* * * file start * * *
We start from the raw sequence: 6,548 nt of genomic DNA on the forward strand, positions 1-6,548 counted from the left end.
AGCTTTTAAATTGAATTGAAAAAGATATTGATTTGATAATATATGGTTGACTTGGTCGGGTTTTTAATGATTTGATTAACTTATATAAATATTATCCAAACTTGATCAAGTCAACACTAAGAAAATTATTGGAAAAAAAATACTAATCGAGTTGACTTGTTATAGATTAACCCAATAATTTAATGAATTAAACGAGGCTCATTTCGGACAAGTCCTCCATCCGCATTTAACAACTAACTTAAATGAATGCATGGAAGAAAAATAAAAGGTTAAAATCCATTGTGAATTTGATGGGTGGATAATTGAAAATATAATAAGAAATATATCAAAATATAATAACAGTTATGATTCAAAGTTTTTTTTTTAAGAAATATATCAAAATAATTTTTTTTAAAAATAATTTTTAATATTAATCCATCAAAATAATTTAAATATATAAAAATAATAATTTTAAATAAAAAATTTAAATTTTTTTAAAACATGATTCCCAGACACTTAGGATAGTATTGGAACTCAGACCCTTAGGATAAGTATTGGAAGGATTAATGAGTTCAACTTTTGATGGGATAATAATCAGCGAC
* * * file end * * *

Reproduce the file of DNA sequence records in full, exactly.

We start from the raw sequence: 6,548 nt of genomic DNA on the forward strand, positions 1-6,548 counted from the left end.
AGCTTTTAAATTGAATTGAAAAAGATATTGATTTGATAATATATGGTTGACTTGGTCGGGTTTTTAATGATTTGATTAACTTATATAAATATTATCCAAACTTGATCAAGTCAACACTAAGAAAATTATTGGAAAAAAAATACTAATCGAGTTGACTTGTTATAGATTAACCCAATAATTTAATGAATTAAACGAGGCTCATTTCGGACAAGTCCTCCATCCGCATTTAACAACTAACTTAAATGAATGCATGGAAGAAAAATAAAAGGTTAAAATCCATTGTGAATTTGATGGGTGGATAATTGAAAATATAATAAGAAATATATCAAAATATAATAACAGTTATGATTCAAAGTTTTTTTTTTAAGAAATATATCAAAATAATTTTTTTTAAAAATAATTTTTAATATTAATCCATCAAAATAATTTAAATATATAAAAATAATAATTTTAAATAAAAAATTTAAATTTTTTTAAAACATGATTCCCAGACACTTAGGATAGTATTGGAACTCAGACCCTTAGGATAAGTATTGGAAGGATTAATGAGTTCAACTTTTGATGGGATAATAATCAGCGAC